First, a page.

Where Tokyo Twilight tends to fall behind its contemporaries is the style of combat they opt for. Both the RPG battles and the board game use a grid-based strategy element with one fatal flaw. Guessing and anticipating your opponent’s next move is perhaps the worst aspect of combat. As both you and your opponent take turns simultaneously (ala Frozen Synapse), you’re given an indication of where your opponent has the ability to move to, but as the player, you’ll have to position your units to attack and hope that you’ve struck the right spot. To anticipate the enemy’s next move is all part of challenge and fun, although it can be quite frustrating to position all of your party members around one particular specter only to have them move to that single spot you forgot to cover.
Each of your party members offer their own specialties, attack ranges, and skills to work with. As the player character, he is freely customizable in terms of stats and weapons (similar to the main personality of Shin Megami Tensei). With each level, you’re given about five stat points to allocate as you see fit. One stat to focus early on is intelligence, as every 10 points will give the character an extra action point, which will be used upon both movement and commands. Grabbing a weapon such as a katana with a wide berth and critical range is handy for catching ghosts in your swing, especially when you can target a whole cluster of enemies in one attack. Hidden in the PC option while you’re at the homebase are extra optional missions you can undertake for extra money and experience, so use that to your advantage if you’re feeling underpowered against the phantoms plaguing Tokyo.
Tokyo Twilight Ghost Hunters is a title that requires a great deal of trial and error if you want to see it all. The moments that can trigger a sixth sense I mentioned before are scattered randomly in each chapter (always before the battle phase). Some segments will require using your sight to spot or perhaps might have some green phantasmal ooze leaking from a wall socket that you can taste. If you can guess the proper emotion/sense, you’ll be given a golden-tinted flashback that gives insight into the current ghost you’re tasked with busting in each chapter. Triggering the sixth sense in ever chapter is how you’ll reach the true ending by the end of the story, and without a chapter select, you’ll be stuck starting the entire game from the beginning if you want to reach it.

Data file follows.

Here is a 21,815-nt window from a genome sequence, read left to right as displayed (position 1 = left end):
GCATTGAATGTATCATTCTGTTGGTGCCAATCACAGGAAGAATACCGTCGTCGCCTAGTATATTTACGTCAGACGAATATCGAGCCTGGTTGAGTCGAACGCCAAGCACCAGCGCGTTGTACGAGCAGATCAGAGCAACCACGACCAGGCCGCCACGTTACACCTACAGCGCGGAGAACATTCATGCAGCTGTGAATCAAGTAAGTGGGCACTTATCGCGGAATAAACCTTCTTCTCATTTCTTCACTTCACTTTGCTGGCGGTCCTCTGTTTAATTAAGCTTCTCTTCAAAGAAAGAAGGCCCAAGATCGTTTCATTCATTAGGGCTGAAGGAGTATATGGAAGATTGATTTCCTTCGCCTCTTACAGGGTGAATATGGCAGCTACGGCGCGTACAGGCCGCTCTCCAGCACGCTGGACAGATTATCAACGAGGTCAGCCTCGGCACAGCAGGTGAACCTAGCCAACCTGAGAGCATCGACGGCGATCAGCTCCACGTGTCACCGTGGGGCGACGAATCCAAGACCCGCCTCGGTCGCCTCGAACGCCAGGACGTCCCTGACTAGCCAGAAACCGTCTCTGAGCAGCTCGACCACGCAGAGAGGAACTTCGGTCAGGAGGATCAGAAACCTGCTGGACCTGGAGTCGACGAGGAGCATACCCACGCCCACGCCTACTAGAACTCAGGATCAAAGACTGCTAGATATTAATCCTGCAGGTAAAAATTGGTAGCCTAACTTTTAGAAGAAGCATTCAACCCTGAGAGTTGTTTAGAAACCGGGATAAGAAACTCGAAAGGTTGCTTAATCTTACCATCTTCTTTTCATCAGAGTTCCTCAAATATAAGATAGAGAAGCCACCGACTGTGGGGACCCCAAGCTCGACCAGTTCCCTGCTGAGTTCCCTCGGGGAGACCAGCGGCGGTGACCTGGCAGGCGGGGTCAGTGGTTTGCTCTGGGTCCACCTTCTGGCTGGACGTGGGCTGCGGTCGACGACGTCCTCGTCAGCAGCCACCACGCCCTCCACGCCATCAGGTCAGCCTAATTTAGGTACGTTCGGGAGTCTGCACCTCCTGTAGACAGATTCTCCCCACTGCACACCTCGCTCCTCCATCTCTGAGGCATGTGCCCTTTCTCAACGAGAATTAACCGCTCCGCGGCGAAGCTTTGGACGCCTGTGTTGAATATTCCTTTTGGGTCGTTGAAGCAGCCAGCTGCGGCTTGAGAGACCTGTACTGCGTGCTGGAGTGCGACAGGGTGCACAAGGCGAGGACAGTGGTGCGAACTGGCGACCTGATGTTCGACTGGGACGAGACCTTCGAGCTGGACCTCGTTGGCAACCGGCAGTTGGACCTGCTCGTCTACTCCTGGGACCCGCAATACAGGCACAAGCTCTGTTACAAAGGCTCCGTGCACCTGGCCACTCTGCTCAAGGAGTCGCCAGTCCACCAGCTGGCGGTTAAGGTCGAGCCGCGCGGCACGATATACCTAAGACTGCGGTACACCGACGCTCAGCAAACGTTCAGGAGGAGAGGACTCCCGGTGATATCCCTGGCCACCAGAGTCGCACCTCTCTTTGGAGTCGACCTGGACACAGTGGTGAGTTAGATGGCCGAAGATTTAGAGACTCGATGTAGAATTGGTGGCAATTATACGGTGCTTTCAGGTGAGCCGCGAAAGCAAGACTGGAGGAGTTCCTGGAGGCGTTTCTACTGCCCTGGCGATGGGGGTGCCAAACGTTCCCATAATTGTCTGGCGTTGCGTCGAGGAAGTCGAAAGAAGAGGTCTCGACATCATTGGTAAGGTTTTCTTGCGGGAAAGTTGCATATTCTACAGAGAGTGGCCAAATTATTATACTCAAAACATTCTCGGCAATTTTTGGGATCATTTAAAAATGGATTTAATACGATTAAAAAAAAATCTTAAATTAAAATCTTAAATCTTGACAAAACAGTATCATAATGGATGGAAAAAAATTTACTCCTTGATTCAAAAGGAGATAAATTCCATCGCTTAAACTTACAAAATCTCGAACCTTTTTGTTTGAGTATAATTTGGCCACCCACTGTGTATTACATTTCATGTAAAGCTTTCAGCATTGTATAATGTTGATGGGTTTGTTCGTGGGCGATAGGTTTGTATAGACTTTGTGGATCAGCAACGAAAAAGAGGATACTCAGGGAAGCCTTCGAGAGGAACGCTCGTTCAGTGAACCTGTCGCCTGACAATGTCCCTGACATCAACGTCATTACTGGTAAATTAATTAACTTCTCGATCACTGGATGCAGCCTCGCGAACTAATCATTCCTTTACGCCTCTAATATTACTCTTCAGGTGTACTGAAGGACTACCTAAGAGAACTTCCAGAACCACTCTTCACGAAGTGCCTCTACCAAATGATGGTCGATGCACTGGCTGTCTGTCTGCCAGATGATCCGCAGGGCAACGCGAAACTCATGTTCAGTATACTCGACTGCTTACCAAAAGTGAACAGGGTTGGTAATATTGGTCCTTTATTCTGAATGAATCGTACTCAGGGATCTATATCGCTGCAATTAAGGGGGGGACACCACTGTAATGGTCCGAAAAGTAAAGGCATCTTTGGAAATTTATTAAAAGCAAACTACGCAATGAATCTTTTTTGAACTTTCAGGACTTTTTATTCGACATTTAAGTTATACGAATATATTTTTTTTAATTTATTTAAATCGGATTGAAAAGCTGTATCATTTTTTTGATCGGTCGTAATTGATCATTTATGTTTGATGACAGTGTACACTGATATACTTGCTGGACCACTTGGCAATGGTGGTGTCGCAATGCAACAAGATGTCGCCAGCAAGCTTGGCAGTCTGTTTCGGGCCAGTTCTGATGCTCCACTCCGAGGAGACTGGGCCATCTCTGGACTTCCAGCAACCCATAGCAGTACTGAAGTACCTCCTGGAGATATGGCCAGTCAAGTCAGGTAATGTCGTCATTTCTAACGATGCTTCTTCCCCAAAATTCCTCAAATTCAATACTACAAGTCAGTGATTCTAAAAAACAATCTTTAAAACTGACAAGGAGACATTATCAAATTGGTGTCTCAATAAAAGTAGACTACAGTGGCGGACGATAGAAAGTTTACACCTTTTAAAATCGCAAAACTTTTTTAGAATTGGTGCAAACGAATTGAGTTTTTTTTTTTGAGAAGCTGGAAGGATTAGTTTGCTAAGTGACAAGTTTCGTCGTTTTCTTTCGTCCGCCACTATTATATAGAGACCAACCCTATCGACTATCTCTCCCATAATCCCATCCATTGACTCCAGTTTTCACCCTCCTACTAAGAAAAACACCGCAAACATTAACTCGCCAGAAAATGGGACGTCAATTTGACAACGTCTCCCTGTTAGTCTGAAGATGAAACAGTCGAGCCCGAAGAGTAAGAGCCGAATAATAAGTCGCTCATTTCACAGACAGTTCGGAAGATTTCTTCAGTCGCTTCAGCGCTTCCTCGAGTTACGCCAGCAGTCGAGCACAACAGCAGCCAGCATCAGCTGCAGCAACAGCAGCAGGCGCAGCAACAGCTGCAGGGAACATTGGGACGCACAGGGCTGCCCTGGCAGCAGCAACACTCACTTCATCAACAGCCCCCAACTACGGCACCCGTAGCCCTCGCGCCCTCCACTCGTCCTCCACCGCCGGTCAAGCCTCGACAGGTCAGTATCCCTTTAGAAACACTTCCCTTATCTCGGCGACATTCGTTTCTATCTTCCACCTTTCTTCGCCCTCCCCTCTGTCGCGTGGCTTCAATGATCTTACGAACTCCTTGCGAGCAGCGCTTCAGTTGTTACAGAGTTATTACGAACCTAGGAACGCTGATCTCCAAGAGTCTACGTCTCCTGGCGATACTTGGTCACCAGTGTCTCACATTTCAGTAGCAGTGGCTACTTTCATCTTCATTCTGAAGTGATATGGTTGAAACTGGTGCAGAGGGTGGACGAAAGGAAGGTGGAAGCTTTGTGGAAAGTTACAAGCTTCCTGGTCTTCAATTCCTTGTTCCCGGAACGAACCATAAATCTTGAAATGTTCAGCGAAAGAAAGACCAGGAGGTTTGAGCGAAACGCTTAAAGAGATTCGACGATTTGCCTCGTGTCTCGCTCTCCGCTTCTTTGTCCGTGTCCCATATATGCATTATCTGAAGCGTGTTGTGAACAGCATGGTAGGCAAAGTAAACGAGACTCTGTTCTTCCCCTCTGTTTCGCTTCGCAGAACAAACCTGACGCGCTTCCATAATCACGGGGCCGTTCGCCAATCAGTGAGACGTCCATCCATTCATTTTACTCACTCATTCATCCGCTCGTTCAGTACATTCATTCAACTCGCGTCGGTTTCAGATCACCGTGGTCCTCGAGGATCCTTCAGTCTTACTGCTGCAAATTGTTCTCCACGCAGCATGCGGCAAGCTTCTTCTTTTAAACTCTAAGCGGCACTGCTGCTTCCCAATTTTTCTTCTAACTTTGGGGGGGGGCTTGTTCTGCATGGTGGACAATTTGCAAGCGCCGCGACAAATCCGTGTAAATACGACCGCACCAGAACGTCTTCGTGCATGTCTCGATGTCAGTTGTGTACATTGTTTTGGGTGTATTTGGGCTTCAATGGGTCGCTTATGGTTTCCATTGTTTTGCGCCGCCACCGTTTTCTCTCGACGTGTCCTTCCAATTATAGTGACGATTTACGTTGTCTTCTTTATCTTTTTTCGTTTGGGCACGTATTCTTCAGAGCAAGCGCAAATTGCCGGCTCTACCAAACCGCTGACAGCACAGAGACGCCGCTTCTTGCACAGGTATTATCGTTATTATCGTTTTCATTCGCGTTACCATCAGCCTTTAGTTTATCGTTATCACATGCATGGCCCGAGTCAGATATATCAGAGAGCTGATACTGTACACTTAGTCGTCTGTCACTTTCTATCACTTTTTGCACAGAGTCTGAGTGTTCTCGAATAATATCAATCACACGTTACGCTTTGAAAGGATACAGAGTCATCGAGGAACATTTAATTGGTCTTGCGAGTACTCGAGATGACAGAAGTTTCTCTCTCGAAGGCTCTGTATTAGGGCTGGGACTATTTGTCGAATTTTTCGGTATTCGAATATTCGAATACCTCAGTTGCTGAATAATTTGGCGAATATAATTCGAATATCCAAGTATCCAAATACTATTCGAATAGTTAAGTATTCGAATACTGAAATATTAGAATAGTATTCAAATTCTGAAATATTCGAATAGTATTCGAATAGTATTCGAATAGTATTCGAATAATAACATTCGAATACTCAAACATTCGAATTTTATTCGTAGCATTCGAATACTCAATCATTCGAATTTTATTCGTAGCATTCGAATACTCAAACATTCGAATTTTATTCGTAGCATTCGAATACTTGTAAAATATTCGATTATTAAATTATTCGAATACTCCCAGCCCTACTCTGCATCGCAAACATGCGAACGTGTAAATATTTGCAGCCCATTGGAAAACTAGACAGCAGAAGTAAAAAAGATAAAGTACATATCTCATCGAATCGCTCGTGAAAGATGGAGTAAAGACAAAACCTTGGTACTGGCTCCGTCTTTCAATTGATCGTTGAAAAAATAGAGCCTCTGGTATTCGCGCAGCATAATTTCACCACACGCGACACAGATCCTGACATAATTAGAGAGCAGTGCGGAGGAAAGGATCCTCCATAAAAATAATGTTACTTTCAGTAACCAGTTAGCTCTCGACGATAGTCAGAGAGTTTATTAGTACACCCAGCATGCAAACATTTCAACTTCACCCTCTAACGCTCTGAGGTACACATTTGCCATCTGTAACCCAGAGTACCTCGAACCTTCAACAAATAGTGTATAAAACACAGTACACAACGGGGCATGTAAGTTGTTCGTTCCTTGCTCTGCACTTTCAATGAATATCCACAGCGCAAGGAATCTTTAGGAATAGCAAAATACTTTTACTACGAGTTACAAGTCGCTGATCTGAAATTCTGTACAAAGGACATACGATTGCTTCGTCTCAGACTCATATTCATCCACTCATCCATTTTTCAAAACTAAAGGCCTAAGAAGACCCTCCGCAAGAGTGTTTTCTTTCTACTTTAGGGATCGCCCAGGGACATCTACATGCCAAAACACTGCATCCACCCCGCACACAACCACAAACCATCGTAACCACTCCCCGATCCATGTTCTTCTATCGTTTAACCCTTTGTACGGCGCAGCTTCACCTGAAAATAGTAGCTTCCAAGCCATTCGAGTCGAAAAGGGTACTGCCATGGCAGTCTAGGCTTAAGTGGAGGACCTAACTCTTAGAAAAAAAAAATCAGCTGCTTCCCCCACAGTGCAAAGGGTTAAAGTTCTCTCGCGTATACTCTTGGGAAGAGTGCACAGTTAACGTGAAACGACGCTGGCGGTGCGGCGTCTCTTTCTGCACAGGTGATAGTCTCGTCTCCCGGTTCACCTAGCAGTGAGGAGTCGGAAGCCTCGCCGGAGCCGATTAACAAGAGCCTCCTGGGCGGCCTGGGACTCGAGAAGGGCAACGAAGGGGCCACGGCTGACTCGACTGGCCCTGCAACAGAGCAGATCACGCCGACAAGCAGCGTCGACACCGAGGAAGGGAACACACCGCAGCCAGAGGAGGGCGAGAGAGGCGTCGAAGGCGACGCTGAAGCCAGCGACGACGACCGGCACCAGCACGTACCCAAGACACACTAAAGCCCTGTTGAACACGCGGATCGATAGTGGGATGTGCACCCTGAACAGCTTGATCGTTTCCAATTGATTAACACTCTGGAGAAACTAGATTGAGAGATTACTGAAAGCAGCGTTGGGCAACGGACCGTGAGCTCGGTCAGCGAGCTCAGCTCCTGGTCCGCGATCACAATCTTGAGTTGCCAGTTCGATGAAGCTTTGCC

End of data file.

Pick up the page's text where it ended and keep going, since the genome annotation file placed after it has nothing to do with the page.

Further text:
Most of the chapters feature additional playable characters that you can add to your party, but only if you can convince them throughout the story. For some characters, making one wrong choice will lock you out of recruiting them for that playthrough. I did my best to try and recruit everyone as well as achieve the true ending during my playthrough. I succeeded with seeing the complete story and true ending, but I still finished with two missing slots in my party.
After beating Tokyo Twilight Ghost Hunters, a new game plus option will be available. Equipment and levels carry over, giving you a headstart to play through the story missions at a much faster rate. New optional missions open up with much higher difficulty levels if you’re looking for an added challenge (and all of those sweet, sweet Playstation trophies). The first EX missions I tried to take on featured a level 80+ haunted kitchen appliance while my party was only in the low 50’s, so I certainly met my doom quickly.
Tokyo Twilight Ghost Hunters is a novel experiment, branching together visual novels and strategy RPG gameplay with the feel of a syndicated television drama. While much of the game is trial and error in every aspect, I hadn’t seen a title with so much style in some time. As a fan of either genre, you’ll find something to enjoy, just as long as you’re willing to experiment and can handle making the wrong choice from time to time.
[Editor’s note: Tokyo Twilight Ghost Hunters was reviewed on the PlayStation 3 platform but is also available on PlayStation Vita. Review code was provided to us by the publisher.]Tokyo Twilight Ghost Hunters (PS3) Review,